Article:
–This was originally published on www.tdrake.net
IE7 Beta 2 is now available for developers to begin testing. I’ve been suggesting on the web standards group mailing list that people need to begin looking beyond 2005 and start coding for IE7 and 2006. That doesn’t mean you design for IE7 and hack for Firefox. No, it means you can begin using more sophisticated CSS rules. Here’s a very brief summary of what I’ve seen with IE7 Beta 2 so far.
Rolling out IE7
Microsoft has an aggressive agenda to upgrade people from IE6 to IE7. By the end of Fall, we should see a significant percentage of our web site visitors using IE7 and by the end of the year, the majority of our traffic will be IE7. Those without IE7 are machines with illegal copies of XP, people with XP Service Pack 1, and those that don’t accept Microsoft service updates.
Use real CSS
If you are working on a site now, begin using real CSS.
- Use child selectors, first-child, attribute selectors, etc.
- Hover your list items and more. IE7 supports the hover pseudoclass on more than the link.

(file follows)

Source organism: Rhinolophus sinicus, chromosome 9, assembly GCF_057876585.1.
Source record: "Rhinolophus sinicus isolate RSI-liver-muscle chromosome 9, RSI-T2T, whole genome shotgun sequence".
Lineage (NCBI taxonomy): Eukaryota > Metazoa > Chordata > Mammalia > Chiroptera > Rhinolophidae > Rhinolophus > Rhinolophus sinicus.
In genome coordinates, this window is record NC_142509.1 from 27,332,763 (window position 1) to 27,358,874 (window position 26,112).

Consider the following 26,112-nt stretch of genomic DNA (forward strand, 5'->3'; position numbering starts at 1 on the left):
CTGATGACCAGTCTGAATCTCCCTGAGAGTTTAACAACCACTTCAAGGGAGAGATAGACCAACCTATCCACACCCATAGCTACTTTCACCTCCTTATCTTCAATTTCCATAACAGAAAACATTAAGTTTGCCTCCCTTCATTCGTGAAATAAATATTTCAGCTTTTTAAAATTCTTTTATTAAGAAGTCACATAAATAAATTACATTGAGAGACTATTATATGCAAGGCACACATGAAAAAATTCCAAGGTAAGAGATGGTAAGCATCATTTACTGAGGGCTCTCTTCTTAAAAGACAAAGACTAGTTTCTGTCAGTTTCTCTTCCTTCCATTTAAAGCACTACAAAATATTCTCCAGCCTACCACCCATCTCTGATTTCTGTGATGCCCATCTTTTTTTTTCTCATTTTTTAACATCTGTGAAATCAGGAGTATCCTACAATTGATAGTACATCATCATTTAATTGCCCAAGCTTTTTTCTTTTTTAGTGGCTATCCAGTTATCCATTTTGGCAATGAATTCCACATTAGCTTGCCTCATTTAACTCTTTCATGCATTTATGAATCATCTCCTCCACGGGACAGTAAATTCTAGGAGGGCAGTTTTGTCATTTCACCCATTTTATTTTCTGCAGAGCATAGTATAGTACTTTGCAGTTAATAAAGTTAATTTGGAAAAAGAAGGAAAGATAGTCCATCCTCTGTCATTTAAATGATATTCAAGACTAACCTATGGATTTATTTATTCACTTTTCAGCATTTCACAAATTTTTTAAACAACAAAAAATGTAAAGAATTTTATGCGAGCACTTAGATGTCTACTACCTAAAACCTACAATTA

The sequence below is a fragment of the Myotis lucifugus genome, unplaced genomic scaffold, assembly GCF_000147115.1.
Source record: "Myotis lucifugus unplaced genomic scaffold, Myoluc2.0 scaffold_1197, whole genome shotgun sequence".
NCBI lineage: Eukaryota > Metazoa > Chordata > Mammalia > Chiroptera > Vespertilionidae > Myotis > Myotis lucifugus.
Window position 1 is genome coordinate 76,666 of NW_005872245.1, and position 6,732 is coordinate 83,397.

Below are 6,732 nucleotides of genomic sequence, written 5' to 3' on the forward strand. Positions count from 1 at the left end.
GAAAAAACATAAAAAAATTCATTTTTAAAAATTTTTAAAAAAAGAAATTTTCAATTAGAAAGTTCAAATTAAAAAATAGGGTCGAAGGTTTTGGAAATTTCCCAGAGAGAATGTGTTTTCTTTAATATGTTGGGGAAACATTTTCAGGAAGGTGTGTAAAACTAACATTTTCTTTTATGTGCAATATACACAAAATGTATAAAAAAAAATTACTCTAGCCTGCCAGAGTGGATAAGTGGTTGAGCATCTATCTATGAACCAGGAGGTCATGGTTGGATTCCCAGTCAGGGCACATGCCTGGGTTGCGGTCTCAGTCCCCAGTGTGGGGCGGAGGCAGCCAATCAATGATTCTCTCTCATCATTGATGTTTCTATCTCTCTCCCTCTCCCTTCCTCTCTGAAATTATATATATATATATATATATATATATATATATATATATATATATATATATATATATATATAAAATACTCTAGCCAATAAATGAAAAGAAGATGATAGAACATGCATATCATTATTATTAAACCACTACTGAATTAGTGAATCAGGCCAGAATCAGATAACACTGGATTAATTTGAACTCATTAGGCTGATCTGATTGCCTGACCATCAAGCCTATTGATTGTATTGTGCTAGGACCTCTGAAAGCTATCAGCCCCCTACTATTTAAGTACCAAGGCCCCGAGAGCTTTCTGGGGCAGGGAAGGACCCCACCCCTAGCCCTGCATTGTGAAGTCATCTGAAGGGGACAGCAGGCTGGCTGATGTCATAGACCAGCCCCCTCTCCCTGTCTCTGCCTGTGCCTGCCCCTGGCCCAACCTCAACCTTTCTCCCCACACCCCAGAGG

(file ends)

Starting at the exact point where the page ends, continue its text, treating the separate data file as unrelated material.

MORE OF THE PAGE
- IE7 offers full support of alpha transparent PNG graphics, so begin using them as well.
Forget what you knew about “* HTML”, those hacks now belong in a style sheet that is introduced via a conditional comment. They are gone, kaput, zilch. Sure, they’ll still work on IE6, but you’re going to have one heck of a nightmare keeping track.
I am a big fan of All that malarkey (Andy Clarke). However, his site is full of special rules for IE6 and its a great testing ground to see what IE7 chokes on and what it does as good as Firefox, Opera, and Safari. If your site is fairly hack free, you probably won’t notice a difference going from Firefox to IE7 Beta 2. Start hunting around and finding the errors.
What is still broken on IE7
There are two major issues that I have with IE7.
- No generated content. You can’t use CSS to add checkmarks to visited links, clearing containers spans, etc.
- Double float margin still exists. This can be fixed by adding display:inline to your floated objects when this problem occurs.